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Petroleum Bulk Storage Underground Tank Tightness Testing FAQ's

NOTE: This information is intended to provide facility owners and operators answers to commonly asked questions. Facility owners should obtain a copy of the state Petroleum Bulk Storage (PBS) regulations from their local DEC Regional Office, and read them carefully and in their entirety. Facility owners are responsible for complying with all of the PBS regulations.

1. What NYS law requires tank tightness testing?

In an effort to prevent leaks and spills, the New York State Legislature passed the Petroleum Bulk Storage (PBS) Law (Article 17, Title 10 of the Environmental Conservation Law) requiring DEC to develop and enforce a State code for storage and handling of petroleum. The resulting regulations are Parts 612, 613, & 614 of Title 6 of the New York State Code of Rules and Regulations (6 NYCRR Parts 612, 613, & 614). Part 612 covers registration and notification requirements. Among other things, Part 613 requires owners to periodically test underground systems, inspect aboveground storage systems and report test results to DEC. Any equipment found leaking must be repaired or replaced in accordance with Part 614, the standards for new or substantially modified facilities, or closed in accordance with section 613.9.

2. Which tanks must be tested?

Only underground PBS tanks must be tested for tightness. Individual underground tanks and connecting piping systems that are larger than 1,100 gallons and that store fuels or motor lubricants such as gasoline, heating oil, heavy residual fuel oils (except #5 and #6 fuel oil), kerosene or reprocessed waste oil used as a fuel or lubricant, must be tested periodically. These include manifolded systems (tanks which are interconnected by piping) where combined capacity of the manifolded tanks and piping exceeds 1,100 gallons.

Tanks in subterranean vaults or basements which cannot be visually inspected are considered underground tanks and must be tested. However, tanks in subterranean vaults which are accessible for visual inspection or wrapped tanks in New York City that have weep holes that can be visually inspected for leakage, are considered aboveground, and therefore do not have to be tested. However, these aboveground tanks must be inspected. (See section 613.6 for more information.)

No periodic testing is required for:

  • Tanks storing #5 or #6 fuel oil;
  • Systems consisting of corrosion-resistant* tanks and piping, with leak monitoring; and
  • New systems installed in compliance with the standards for new construction (6NYCRR Part 614).

* Corrosion-resistant systems include those constructed of fiberglass-reinforced-plastic (FRP); steel protected by fiberglass (FRP) coatings, or steel that were installed with sacrificial anodes, or impressed current systems (cathodically protected). Steel tank and piping systems that have been retrofitted with cathodic protection or an interior lining are not considered corrosion resistant and must be tested whether or not any other leak detection system is in use on the tank system.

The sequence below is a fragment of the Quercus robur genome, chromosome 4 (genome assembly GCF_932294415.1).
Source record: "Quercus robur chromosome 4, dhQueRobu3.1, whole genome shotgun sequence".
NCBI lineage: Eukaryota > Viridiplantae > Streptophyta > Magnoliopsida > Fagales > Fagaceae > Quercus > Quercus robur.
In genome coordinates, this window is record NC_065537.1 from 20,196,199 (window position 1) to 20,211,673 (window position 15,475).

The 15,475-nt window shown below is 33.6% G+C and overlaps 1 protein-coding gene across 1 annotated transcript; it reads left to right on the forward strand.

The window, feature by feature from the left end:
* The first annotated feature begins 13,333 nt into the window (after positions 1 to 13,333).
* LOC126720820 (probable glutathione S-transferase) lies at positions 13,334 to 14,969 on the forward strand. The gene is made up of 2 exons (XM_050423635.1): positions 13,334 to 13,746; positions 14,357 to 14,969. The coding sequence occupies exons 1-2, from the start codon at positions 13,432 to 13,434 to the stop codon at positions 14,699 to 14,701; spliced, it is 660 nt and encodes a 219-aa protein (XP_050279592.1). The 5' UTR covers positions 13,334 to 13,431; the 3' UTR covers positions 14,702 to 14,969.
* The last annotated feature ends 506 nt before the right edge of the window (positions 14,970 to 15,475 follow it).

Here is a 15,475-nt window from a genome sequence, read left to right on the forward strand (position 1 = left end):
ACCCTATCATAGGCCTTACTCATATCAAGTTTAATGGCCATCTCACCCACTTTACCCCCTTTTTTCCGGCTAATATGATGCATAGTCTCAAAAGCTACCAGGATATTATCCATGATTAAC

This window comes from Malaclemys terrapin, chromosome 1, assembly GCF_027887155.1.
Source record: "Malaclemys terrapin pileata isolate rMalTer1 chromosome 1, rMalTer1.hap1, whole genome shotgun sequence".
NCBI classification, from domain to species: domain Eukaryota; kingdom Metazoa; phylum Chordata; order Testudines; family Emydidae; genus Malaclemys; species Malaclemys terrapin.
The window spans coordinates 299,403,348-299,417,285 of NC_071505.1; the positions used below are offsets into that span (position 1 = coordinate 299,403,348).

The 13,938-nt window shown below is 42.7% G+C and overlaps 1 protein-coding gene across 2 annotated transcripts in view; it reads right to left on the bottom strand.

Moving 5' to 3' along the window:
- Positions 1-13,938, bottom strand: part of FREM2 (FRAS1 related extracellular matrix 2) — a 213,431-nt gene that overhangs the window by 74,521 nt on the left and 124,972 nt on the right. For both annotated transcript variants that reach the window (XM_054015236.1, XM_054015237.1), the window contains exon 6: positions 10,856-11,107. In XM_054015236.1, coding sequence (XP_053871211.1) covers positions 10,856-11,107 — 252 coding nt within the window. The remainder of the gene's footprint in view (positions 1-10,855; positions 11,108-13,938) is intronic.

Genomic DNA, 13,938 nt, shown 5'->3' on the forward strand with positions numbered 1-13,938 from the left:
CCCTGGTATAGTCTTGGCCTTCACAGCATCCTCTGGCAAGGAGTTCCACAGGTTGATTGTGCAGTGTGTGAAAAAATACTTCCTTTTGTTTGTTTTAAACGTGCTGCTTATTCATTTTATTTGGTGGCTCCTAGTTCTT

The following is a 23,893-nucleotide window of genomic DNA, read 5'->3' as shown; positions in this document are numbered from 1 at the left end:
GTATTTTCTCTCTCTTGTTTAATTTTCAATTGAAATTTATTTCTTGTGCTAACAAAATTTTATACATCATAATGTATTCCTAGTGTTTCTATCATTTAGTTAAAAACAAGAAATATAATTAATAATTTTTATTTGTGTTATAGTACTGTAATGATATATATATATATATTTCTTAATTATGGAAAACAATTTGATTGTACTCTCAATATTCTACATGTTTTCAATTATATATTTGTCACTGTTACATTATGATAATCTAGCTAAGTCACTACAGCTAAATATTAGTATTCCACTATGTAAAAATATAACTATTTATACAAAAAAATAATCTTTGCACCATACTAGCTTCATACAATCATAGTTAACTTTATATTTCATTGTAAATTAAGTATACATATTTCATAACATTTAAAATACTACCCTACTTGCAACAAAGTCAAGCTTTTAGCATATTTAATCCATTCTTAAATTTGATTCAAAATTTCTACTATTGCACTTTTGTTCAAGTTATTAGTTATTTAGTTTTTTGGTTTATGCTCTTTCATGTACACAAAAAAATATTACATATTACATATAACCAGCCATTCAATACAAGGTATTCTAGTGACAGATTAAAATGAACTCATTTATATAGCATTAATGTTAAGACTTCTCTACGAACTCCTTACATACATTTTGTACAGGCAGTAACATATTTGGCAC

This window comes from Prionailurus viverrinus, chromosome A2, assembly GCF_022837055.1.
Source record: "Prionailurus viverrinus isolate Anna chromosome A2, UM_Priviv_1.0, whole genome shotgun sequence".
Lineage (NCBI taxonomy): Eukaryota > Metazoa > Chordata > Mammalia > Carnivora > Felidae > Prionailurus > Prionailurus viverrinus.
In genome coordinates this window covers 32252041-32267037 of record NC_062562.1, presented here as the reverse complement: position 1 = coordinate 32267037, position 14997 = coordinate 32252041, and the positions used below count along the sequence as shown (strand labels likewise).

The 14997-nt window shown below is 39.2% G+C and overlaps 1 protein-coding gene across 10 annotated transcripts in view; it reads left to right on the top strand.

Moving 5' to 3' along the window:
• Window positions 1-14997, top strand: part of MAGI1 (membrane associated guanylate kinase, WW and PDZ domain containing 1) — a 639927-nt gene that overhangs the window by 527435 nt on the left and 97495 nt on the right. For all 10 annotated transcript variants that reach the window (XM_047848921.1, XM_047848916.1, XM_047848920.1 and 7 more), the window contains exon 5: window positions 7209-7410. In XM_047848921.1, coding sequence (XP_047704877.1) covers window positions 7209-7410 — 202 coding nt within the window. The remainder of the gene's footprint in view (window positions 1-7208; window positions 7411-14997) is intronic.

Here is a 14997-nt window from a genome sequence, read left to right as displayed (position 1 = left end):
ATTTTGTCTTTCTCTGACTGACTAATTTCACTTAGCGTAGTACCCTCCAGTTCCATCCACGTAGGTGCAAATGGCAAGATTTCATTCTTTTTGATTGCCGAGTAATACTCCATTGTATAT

3. What should I do if I think the notice has been sent in error and that I am not required to test my tank(s)?

If you believe that your tank(s) is not required to be tested, you must call the regional office and speak with a member of the PBS staff. They will guide you on the requirements for your tank system. If you ignore this tank testing notice, follow-up enforcement will occur.

4. When must tanks be tested?

Unprotected tanks, such as bare steel, asphalt coated, or painted steel tanks, must be tested when 10 years old. Corrosion-resistant tanks, such as fiberglass or cathodically protected tanks, must be tested when 15 years old. All tanks which require testing must be retested every five (5) years from the date of the last test. Tanks and pipes which were installed corrosion-resistant and are equipped with leak monitoring systems do not require testing but do require periodic monitoring of the leak detection system and inventory monitoring.

Initial tests for tanks of unknown age and for tanks whose test was due at the start of the Petroleum Bulk Storage Program, were due for testing at the end of the two-year "phase-in" period, which was December 27, 1987. Tanks must now be tested on or before the due date which is listed on the five (5)-year registration certificate issued by DEC. (Note: Due dates might not appear on the certificate for manifolded tanks where individual tanks are less than 1,101 gallons: however, if the combined capacity is over 1,100 gallons, these tanks must be tested.)

When the ownership of a PBS facility is transferred, the new owner should submit the registration application along with any test results for tanks tested by the previous owner within the past five (5) years, in accordance with section 613.5.

Owners who fail to test tanks properly before the due date may be subject to civil, administrative and criminal penalties.

5. Who is responsible for testing?